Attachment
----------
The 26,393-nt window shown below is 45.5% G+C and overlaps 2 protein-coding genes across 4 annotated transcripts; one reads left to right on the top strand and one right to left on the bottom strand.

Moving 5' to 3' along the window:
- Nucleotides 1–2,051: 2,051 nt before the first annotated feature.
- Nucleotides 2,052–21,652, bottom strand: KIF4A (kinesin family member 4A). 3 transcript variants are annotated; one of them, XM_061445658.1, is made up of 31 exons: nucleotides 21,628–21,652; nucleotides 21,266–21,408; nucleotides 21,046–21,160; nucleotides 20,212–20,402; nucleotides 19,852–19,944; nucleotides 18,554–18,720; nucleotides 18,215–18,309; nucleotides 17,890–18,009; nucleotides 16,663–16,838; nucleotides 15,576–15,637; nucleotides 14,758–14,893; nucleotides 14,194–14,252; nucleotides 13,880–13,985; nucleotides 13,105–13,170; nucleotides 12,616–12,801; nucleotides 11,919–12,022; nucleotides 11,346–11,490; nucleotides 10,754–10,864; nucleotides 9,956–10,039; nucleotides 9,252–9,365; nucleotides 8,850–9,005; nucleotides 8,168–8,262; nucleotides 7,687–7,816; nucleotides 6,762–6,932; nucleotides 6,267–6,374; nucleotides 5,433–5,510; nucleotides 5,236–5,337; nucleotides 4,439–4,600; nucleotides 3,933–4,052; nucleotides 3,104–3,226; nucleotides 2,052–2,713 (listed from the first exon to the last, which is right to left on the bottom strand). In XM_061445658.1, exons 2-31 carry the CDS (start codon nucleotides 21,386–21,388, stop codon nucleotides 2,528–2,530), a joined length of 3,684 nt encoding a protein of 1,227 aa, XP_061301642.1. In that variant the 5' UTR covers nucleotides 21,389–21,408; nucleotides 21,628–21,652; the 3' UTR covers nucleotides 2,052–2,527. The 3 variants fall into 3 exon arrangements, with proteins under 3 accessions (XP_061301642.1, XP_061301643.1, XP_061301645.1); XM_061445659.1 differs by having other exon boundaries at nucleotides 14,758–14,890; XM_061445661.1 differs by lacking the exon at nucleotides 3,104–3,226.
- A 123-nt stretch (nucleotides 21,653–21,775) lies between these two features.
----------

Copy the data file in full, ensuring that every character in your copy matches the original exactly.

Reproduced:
The 26,393-nt window shown below is 45.5% G+C and overlaps 2 protein-coding genes across 4 annotated transcripts; one reads left to right on the top strand and one right to left on the bottom strand.

Moving 5' to 3' along the window:
- Nucleotides 1–2,051: 2,051 nt before the first annotated feature.
- Nucleotides 2,052–21,652, bottom strand: KIF4A (kinesin family member 4A). 3 transcript variants are annotated; one of them, XM_061445658.1, is made up of 31 exons: nucleotides 21,628–21,652; nucleotides 21,266–21,408; nucleotides 21,046–21,160; nucleotides 20,212–20,402; nucleotides 19,852–19,944; nucleotides 18,554–18,720; nucleotides 18,215–18,309; nucleotides 17,890–18,009; nucleotides 16,663–16,838; nucleotides 15,576–15,637; nucleotides 14,758–14,893; nucleotides 14,194–14,252; nucleotides 13,880–13,985; nucleotides 13,105–13,170; nucleotides 12,616–12,801; nucleotides 11,919–12,022; nucleotides 11,346–11,490; nucleotides 10,754–10,864; nucleotides 9,956–10,039; nucleotides 9,252–9,365; nucleotides 8,850–9,005; nucleotides 8,168–8,262; nucleotides 7,687–7,816; nucleotides 6,762–6,932; nucleotides 6,267–6,374; nucleotides 5,433–5,510; nucleotides 5,236–5,337; nucleotides 4,439–4,600; nucleotides 3,933–4,052; nucleotides 3,104–3,226; nucleotides 2,052–2,713 (listed from the first exon to the last, which is right to left on the bottom strand). In XM_061445658.1, exons 2-31 carry the CDS (start codon nucleotides 21,386–21,388, stop codon nucleotides 2,528–2,530), a joined length of 3,684 nt encoding a protein of 1,227 aa, XP_061301642.1. In that variant the 5' UTR covers nucleotides 21,389–21,408; nucleotides 21,628–21,652; the 3' UTR covers nucleotides 2,052–2,527. The 3 variants fall into 3 exon arrangements, with proteins under 3 accessions (XP_061301642.1, XP_061301643.1, XP_061301645.1); XM_061445659.1 differs by having other exon boundaries at nucleotides 14,758–14,890; XM_061445661.1 differs by lacking the exon at nucleotides 3,104–3,226.
- A 123-nt stretch (nucleotides 21,653–21,775) lies between these two features.